- Thanks for all the insights so far everyone. Really great to hear how everyone deals with life as a freelancer. Keep the replies coming! :)
- Hi JakeI've been freelancing for over 30 years and have seen many ups and downs over that time. When people frequently say it must be great beeing self employed becuase you have all that freedom I tend to make the point that in some respects you have less.When you work for yourself you can't afford to turn down work when its offered particularly as a photographer because the projects tend to be shorter than design ones. Consequently if the client calls and you have something else planned it may have to wait. I've cut short holidays, missed family events etc. When you have a full time job you probably can say "I'm on holiday don't call me and I may not be able to check my emails" you can't do that freelance. You have to keep the phone on and with you.if you can keep a varied roster of clients that you keep adding to then you will probably succeed. The danger comes when you have one main client and a few small ones. It only take a small change in personel at the main client and you can be in trouble. One of the down sides for me over the recent covid situation is that I was working with a lot of other freelance producers/art buyers. many of them are still looking for work or in a couple of cases retrained and out of the industry.The freedom is great don't get me wrong but it's not relaxingDave
- Hello Jake,Ups: First and foremost I find it very purposeful. The feeling to make things that really gives a legacy to me and the world.Downs: Dealing with clients. I have a mild Eastern European temper and had to learn to count to 10 before saying things that came to mind first time.
- @Emilia Trafalgar yeah, being reliant on yourself to keep the motivation up can sometimes be a challenge.
- At times working freelance & from home can be pretty lonely as you're not actively meeting the creatives you're working with in a team all the time. It's hard to get a sense of teamwork
- @Joseph Yates yeah I get that, free time can be just as much a curse as it is a gift. I find that it can be sometimes hard to maintain a creative flow-state and sense of momentum, as jobs aren’t always there to help carry that through.
- Ups are defo having loads of free time. Downs are having too much free time and no gigs.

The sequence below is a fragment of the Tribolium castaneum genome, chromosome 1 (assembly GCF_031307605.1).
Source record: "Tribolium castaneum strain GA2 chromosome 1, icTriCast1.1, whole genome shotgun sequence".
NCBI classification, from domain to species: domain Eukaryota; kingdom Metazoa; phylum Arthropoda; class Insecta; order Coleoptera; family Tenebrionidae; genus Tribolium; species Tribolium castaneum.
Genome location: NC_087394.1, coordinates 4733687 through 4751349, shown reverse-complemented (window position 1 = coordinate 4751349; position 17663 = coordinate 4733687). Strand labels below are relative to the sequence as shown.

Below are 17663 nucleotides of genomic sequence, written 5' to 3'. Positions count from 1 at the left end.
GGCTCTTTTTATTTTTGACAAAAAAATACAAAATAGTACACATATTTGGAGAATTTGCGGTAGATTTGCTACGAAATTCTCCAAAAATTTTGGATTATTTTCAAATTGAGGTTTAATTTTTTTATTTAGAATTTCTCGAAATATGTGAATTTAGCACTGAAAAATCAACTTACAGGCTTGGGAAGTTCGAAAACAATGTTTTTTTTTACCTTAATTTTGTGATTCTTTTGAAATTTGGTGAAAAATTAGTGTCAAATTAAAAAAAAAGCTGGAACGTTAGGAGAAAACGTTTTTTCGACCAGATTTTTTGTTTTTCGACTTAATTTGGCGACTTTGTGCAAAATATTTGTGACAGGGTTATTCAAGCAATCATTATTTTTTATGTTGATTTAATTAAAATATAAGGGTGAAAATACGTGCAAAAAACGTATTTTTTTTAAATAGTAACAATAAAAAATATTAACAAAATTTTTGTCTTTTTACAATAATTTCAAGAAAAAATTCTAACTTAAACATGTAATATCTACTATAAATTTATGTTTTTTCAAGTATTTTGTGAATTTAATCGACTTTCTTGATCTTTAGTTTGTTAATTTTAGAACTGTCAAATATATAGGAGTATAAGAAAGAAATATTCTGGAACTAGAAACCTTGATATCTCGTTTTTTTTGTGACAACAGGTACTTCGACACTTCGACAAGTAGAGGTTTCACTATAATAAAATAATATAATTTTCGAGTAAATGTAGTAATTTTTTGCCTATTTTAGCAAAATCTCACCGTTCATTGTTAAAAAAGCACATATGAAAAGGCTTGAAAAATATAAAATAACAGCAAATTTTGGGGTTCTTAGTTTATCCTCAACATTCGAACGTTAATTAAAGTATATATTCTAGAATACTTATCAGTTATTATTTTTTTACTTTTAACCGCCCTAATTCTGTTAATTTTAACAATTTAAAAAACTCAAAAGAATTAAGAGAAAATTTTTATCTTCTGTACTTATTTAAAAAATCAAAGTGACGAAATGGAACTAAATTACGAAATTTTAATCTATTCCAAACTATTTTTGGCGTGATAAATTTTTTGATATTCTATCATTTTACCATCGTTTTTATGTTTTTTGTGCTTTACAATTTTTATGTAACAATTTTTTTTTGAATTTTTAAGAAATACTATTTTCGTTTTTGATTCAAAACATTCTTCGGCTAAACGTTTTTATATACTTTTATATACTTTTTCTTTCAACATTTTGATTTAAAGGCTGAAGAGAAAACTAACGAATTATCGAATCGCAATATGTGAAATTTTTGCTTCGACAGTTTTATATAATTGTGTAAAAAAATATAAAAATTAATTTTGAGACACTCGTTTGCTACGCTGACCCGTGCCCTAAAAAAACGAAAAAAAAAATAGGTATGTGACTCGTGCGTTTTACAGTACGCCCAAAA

- At first, my downs were getting used to not knowing what work would come but when I realised work always comes, my ups became my downtime - the time we can use to reset, refresh and revive.Other downs: admin and chasing invoices. Hate all that.Other ups: free time during the week when most people are at work, making things like shopping and going to the cinema easier. Being my own boss, staying out of office politics, choosing clients. The list goes on!
- Downs: having very busy times and others with no work. Up: to say "no" to projects or clients you don't connect with. I find this very liberating and it makes for all the downs of being a freelancer. Also being a worrying person when I was an employee I was constantly stressed because I didn't want to let my company down (stupid, I know): now I feel responsible only for myself.
- @Edward Penna appreciate your detailed and very eloquently put answer. Bringing visions to life is definitely the intention 👍🏼.
- Hey @Jake Barnes! Great question. I've been freelancing for a similar amount of time as you. As you've perfectly illustrated there are MANY ups and downs, it's definitely a mixed bag.The best part of being a freelancer for me is the freedom. The freedom to work when I want, where I want, with who I want. I also love directly impacting businesses with my work, 'bringing visions to life' as I frequently describe. It's such a satisfying feeling.With that being said, the freedom can and often is a double edged sword. Because you are your own boss, understanding, implementing and adopting principles and practices to keep you on track and disciplined can be tricky.It's definitely something that took some adjusting for me, but got better with experience. Going from a 9-5 having having your day to day mapped out and a manager/boss to support, to freelance life where it's pretty much just you.
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